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Protesters marching together.

Marching for equality: research shows that walking in step can bring people closer together

It’s often said we feel a connection to those we are on the same path as or in sync with. On the other hand we may drift apart from someone or go round in circles, getting nowhere or seem to be on a different path. It’s possible though to heal these divides by moving forward, coming together or getting back on the same track.

Many metaphors for conflict and resolution seem to revolve around walking or moving together. But maybe we shouldn’t be so surprised by this – research shows that moving in time together with another person can result in positive social consequences.

One study, for example, found that people who walk in step with one another are more likely to cooperate – even if doing so comes at a financial cost to them. Studies have also shown how coordinating your movement with other people – such as tapping to the same rhythm – can lead to greater rapport and the desire to help each other. We are also more likely to conform to and obey requests when they come from someone we have coordinated with.

Given then that we are living at a time in history when many people are marching for equality and an end to discrimination and prejudice, in our latest research project we wanted to find out if walking together could be used as a tool to foster better relationships between polarised groups. And it seems it can – in more ways than you might imagine.

Walking together

We tested whether walking in synchrony with a member of a disenfranchised minority group could improve peoples attitudes towards that group. We asked native Hungarians to walk with a Roma person. Roma people are a particularly disenfranchised group in Hungary, as exemplified by a recent statement from Viktor Orban – the current Hungarian prime minister – that migrants are even worse than Roma as they come from outside Hungary.

One week before coming into the lab, we asked 70 Hungarians to fill in an attitudes assessment towards the Roma online. They were then introduced to a Roma person and spent five minutes walking laps of a large room with them. They did so either synchronously (landing their steps at the same time), or at different speeds.

The study found that following synchronous walking, people rated their Roma co-walker as more likeable, felt closer to them and had more empathy for them. They also showed increased empathy and a reduction in negative attitudes towards the Roma group as whole.

Beyond boundaries

We then wanted to see if just imagining walking in step could have the same effects – as imagining an activity has been shown to activate similar brain patterns to actually doing that activity. Imagining practising certain actions, such as throwing darts or playing a musical instrument, for example can increase performance on these tasks.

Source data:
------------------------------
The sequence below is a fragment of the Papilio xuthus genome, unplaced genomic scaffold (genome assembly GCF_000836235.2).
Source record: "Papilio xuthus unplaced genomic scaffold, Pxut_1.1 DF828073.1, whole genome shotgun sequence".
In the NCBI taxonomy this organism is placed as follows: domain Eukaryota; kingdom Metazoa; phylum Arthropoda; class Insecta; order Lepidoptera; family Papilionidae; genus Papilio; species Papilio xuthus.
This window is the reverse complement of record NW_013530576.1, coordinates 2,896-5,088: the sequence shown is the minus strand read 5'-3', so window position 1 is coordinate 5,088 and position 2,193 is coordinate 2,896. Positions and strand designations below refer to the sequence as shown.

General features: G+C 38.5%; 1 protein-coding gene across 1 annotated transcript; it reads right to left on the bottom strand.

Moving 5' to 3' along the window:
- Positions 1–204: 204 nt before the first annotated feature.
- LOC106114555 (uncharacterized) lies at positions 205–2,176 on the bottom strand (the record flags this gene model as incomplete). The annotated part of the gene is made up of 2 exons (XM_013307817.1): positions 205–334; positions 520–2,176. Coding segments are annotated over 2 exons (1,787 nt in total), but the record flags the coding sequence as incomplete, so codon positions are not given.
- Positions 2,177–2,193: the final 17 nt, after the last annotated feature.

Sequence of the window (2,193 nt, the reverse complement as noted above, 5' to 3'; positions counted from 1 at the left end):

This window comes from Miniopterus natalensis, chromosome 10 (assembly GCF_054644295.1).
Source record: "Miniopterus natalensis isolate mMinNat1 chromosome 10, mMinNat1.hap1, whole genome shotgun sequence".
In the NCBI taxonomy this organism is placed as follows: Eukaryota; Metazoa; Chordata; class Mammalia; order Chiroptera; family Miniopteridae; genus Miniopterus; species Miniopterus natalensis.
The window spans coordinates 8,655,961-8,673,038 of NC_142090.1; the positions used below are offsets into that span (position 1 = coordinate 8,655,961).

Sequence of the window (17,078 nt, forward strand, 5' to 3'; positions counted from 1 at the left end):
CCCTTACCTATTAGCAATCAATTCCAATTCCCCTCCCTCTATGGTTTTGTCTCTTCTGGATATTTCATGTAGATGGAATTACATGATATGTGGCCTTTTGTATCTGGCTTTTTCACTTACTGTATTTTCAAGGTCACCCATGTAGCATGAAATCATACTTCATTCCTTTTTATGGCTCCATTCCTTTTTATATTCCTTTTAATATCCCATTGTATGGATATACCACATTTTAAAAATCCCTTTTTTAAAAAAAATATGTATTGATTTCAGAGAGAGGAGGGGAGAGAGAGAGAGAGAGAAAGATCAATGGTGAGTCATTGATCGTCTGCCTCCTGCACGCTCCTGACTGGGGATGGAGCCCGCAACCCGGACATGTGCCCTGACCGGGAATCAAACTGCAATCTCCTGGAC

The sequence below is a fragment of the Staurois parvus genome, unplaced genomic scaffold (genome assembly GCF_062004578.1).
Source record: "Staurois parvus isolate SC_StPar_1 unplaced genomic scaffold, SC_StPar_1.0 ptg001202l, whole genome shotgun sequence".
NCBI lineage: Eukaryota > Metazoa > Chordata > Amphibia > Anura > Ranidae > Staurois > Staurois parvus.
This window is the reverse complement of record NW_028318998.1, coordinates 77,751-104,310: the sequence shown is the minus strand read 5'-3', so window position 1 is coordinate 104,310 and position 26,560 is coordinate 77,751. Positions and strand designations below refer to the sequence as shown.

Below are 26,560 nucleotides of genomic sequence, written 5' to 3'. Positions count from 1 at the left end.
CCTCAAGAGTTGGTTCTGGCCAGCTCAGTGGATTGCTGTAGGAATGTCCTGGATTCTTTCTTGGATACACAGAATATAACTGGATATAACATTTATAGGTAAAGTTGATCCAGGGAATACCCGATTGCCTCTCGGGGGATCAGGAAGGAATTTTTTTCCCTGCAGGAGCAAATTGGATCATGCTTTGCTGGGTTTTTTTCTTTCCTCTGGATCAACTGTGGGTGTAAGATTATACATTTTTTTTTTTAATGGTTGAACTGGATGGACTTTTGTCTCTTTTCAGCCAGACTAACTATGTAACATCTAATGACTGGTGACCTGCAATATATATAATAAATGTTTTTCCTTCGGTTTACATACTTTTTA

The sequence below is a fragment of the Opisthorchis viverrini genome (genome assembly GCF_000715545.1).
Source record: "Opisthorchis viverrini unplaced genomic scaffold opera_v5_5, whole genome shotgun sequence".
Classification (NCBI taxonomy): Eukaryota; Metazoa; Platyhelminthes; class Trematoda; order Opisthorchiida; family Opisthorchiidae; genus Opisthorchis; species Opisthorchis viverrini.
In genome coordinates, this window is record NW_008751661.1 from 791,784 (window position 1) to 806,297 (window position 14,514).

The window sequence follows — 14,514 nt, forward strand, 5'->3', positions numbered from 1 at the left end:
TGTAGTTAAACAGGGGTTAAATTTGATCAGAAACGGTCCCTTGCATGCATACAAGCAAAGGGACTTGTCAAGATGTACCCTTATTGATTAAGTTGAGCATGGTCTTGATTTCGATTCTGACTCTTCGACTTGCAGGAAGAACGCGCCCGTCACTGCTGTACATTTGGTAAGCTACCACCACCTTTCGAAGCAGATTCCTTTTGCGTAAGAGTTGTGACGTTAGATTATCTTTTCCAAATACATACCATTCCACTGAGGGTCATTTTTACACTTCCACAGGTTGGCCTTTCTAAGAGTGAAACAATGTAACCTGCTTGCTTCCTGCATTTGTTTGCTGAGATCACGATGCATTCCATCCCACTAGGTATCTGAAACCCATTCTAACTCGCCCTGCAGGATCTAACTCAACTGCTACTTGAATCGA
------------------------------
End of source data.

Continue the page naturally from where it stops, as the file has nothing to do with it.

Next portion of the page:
Research has also shown that imagining having a positive conversation with members of different social groups can help bring groups together akin to actual positive interactions. Previous research has also shown how imagining walking in synchrony with a group of people can increase rapport in line with actually walking together.

Two men walking together.
Conflict in your relationship? Try walking it out. SeventyFour/Shutterstock

In a follow-up study, 60 Hungarian people came in to the lab and were asked to just imagine walking with a Roma man or woman after a video introduction. They were simply asked to imagine walking either in or out of sync with them. The study found that just imaging walking in synchrony improved intergroup relations akin to actual walking.

An online replication of this, where UK students were asked to imagine walking with Middle Eastern refugees, showed these students felt more empathy towards refugees and had more positive attitudes towards them after doing so.

Age old movement

As our research shows, moving in time together gives people a greater sense of belonging and connection to each other. These feelings, in turn, set the stage for greater cohesion between different groups.

Man and woman walking together
Studies show that people walking side by side naturally tend to synchronise their movements. Pexels

This kind of bodily synchrony is something we, as humans, have been doing for many thousands of years. From prehistoric cave paintings of our dancing ancestors to the remains of Palaeolithic pipes people have practised moving in time with each other throughout history.

For coordination to have persisted across culture and time, it likely served some adaptive purpose in terms of evolution. Perhaps one of these purposes was to do with helping people get on the same path and move forward together. It seems then that there might just be something to the idea that we can empathise with others by walking in their shoes.

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